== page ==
Flexible Manufacturing and the Maker Movement
"Two future forces, one mostly social, one mostly technological, are intersecting to transform how goods, services, and experiences— the “stuff” of our world—will be designed, manufactured, and distributed over the next decade. An emerging do-it-yourself culture of “makers” is boldly voiding warranties to tweak, hack, and customize the products they buy. And what they can’t purchase, they build from scratch. Meanwhile, flexible manufacturing technologies on the horizon will change fabrication from massive and centralized to lightweight and ad hoc. These trends sit atop a platform of grassroots economics—new market structures developing online that embody a shift from stores and sales to communities and connections." (http://iftf.org/node/1766)
The reality for advanced design today is dominated by three ideas: distributed, plural, collaborative. It is no longer about one designer, one client, one solution, one place.
- Bruce Mau (cited in Getting Results from Crowds, p. 171)
- Sheen S. Levine 
In the 21st century economy, it isn't factories and it isn't people that make things. It's communities.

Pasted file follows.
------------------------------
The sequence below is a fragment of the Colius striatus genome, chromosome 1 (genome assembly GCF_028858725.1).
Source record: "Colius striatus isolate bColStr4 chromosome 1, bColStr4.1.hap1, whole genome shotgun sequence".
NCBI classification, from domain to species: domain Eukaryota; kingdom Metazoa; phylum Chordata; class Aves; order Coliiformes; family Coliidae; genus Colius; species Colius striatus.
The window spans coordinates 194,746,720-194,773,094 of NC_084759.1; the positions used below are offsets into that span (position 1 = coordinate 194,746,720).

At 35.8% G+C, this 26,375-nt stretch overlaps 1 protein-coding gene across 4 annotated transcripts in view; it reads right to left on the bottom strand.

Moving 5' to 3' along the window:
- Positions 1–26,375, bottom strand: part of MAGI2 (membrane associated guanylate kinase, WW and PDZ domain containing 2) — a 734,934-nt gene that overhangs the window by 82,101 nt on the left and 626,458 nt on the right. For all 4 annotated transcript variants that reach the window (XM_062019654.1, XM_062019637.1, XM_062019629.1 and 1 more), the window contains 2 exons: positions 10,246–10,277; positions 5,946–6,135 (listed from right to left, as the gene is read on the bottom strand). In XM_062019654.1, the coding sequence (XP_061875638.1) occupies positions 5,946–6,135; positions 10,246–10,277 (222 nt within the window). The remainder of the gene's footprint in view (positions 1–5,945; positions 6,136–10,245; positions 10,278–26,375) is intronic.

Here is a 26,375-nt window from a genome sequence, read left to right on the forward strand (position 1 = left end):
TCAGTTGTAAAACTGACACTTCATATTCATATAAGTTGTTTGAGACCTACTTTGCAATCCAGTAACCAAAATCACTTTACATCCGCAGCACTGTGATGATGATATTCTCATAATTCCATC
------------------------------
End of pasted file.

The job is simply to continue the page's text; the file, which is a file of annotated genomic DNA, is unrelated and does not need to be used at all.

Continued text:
- Eben Moglen 
- Willard McCarty 
- Clay Shirky [http://finance. groups.yahoo.com/group/decentralization/message/6967]
- Marshall McLuhan 
Marvin Brown on Civic Design:
"When people say, ”We have seen the problem and the problem is us,” they deceive themselves. We are not the problem. The problem is one of design. Our current design of how we live together in unjust and unsustainable, and it is still controlled by commercial conversations without any moral foundation. Those who control financial markets are sovereign. If we expand and protect civic conversations we may, in time, participate in the solution—an economy based on civic norms making provisions for this and future generations." (http://www.civilizingtheeconomy.com/2011/12/what-is-a-citizen-and-the-civic/)
Design by the People, for the People
"We know it will only get better but in the meantime the open source/DIY/hacking wave has already achieved a major success, that of cementing the centrality of the common good. The process begins with a community, a group whose homogeneity is no longer described by historical definers of age, gender, race, class, region or religion but rather by a shared interest or passion and ends in another, only to begin again through the way the product is used, adapted, disposed of and maybe even celebrated in its afterlife. In the past, reaching the "consumer" with a finished product meant reaching the terminus of the design process. But that was the time, to paraphrase Ilse Crawford ... when we, designers, used to design for them, consumers. Those rancid old times have gone. We now design for us, people with people for people." 
- Paola Antonelli